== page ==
The album starts with the story of Uncle Arthur, who finally resolves to venture out into the world on his own but ends up returning to his mummy, tail between his legs and in need of proper home-cooked nourishment.  I’m guessing that X-Factor wouldn’t have touched that.  It ends with Please Mr. Gravedigger, music abandoned altogether, as Bowie coughs and sneezes through a performance as a chatty jack-the-lad psychopath, grumbling about the weather whilst digging a grave for his forthcoming victim.  I won’t go through them all, but the album is brimming with odd curiosities.  The Little Bombardier may well be one of the most tragic little stories conveyed via the medium of popular music, as the life of a lonely veteran is briefly brightened by friendship with a couple of small children, only for him to be sent packing by adults, suspected of perversion.  Some of the songs are, frankly, ludicrous and half-baked, but this is clearly a young man brimming with ideas and stories to tell, whilst struggling to find the right method for expression.  The musical style and instrument choices are eccentric, the lyrics literal, no dabbling in imagery here, and often delivered with deliberately theatrical affectation.  Cracked actor, yes, but no hint of what’s to come later.  If it wasn’t for the voice, you wouldn’t know that these were David Bowie songs.  Of course, it’s not a great album, but it’s not his worst either; an oddity that I can’t help but like.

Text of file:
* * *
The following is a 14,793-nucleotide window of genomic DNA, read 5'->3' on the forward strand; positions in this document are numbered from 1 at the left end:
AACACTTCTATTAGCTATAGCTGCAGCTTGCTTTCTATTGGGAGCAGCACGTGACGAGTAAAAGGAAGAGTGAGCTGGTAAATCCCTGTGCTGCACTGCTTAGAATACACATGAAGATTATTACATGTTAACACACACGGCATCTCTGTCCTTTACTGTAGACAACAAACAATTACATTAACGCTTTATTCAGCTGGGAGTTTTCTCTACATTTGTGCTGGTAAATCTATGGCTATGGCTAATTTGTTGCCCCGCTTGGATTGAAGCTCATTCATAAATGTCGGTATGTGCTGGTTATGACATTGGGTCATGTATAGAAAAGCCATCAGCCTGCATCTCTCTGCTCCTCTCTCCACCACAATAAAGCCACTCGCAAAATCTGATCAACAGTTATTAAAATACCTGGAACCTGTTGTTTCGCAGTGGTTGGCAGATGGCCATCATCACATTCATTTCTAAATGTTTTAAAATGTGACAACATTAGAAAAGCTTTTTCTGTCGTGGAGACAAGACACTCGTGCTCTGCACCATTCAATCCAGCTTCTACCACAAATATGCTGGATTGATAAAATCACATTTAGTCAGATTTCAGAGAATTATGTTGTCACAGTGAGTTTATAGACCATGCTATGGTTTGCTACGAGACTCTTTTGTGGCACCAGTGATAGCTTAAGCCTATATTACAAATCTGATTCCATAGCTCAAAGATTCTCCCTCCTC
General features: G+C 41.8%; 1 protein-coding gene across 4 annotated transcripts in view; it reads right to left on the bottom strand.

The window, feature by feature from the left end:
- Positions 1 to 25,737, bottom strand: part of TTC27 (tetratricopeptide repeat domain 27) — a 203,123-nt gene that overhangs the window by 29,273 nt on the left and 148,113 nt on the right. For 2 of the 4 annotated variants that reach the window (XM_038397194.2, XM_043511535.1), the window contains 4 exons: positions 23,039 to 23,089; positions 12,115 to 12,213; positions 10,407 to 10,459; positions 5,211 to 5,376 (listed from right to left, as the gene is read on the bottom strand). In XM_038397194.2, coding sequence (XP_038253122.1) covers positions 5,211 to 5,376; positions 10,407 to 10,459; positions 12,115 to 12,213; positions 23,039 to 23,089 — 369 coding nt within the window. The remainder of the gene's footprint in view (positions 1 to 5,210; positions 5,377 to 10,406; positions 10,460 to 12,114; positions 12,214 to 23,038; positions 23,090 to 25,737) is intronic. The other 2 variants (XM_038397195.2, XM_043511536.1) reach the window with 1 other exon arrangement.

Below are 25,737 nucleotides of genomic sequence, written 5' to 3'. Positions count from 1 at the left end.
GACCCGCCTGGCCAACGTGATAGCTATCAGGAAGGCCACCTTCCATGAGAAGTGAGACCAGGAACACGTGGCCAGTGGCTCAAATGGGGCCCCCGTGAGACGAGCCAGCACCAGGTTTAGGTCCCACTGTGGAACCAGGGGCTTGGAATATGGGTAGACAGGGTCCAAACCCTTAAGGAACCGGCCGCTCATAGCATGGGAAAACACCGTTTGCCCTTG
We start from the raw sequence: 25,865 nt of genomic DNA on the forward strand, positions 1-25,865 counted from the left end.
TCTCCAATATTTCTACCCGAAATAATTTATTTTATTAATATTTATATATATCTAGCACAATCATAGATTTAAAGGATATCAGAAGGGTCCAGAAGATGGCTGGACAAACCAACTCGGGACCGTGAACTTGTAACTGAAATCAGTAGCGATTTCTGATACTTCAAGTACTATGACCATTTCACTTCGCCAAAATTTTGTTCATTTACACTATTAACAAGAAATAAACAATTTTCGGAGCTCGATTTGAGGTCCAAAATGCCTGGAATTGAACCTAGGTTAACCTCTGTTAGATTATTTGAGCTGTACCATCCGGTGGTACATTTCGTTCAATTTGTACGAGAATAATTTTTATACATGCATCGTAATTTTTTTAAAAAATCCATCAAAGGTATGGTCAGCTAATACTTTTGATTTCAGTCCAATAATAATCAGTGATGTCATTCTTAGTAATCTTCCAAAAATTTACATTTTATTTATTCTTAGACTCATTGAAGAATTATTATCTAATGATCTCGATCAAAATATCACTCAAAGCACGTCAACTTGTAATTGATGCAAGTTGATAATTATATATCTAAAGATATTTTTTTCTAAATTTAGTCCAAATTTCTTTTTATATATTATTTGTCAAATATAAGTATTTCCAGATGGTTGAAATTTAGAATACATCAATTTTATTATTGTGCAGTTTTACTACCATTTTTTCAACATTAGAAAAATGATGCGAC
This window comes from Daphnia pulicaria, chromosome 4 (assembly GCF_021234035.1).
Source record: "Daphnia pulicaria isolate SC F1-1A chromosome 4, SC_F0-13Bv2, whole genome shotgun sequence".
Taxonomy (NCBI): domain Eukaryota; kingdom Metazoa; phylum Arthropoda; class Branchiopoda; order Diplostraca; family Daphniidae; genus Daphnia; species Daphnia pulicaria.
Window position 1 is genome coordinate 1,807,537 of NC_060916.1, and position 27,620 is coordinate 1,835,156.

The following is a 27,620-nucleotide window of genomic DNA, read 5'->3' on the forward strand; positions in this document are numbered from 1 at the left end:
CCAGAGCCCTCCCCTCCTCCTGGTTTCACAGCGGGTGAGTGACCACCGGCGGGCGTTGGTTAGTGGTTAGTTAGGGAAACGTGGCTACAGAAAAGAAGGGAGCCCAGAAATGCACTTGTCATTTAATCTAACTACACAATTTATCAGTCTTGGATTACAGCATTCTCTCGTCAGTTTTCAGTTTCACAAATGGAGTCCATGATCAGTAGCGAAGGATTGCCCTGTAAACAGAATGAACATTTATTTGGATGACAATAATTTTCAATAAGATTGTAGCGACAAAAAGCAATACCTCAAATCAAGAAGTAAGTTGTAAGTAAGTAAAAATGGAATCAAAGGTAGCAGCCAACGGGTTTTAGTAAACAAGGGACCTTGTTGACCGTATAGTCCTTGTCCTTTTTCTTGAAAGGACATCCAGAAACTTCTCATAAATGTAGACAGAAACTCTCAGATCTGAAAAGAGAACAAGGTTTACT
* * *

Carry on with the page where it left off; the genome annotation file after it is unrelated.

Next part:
1969 Space Oddity: Although the album did not originally have this title, I’ve always known it as Space Oddity. My vinyl copy featured the space-age, soft-focus close-up Bowie on the cover, rather than the original curly-haired hippy shot now more often seen.  The space concept fitted the times.  I was barely beyond my Thunderbirds obsession, and it’s hard to convey to younger people just how significant the moon landings and space travel were for the psyche of everybody back then, especially the impressionable young.  In fact, Bowie managed to ride the zeitgeist for the first time with his hit single recounting the trauma of Major Tom, floating in a tin can.  This smoothed the way for a new album, a much more connected body of work, confident in what it was seeking to achieve.  It’s a gorgeous album.  The title track is a widely known classic, and it sets the scene for a collection musically driven by the sumptuous full sound of the 12-string acoustic guitar, embellished with Bowie’s often multi-track harmonised vocals, delivered with conviction, not hiding behind characterisation.  The support music, especially the bass, and the sometimes epic arrangements (Tony Visconti on board), add to the identity.  The mix is pleasingly fixated on maximising the possibilities offered by stereo sound, wonderfully so on the title track, especially when two different Bowies come at you from opposite earholes.  Unlike its predecessor, the coherence is clear, and it was aimed at a market that actually existed, the rock market, albeit the more psychedelic hippy side.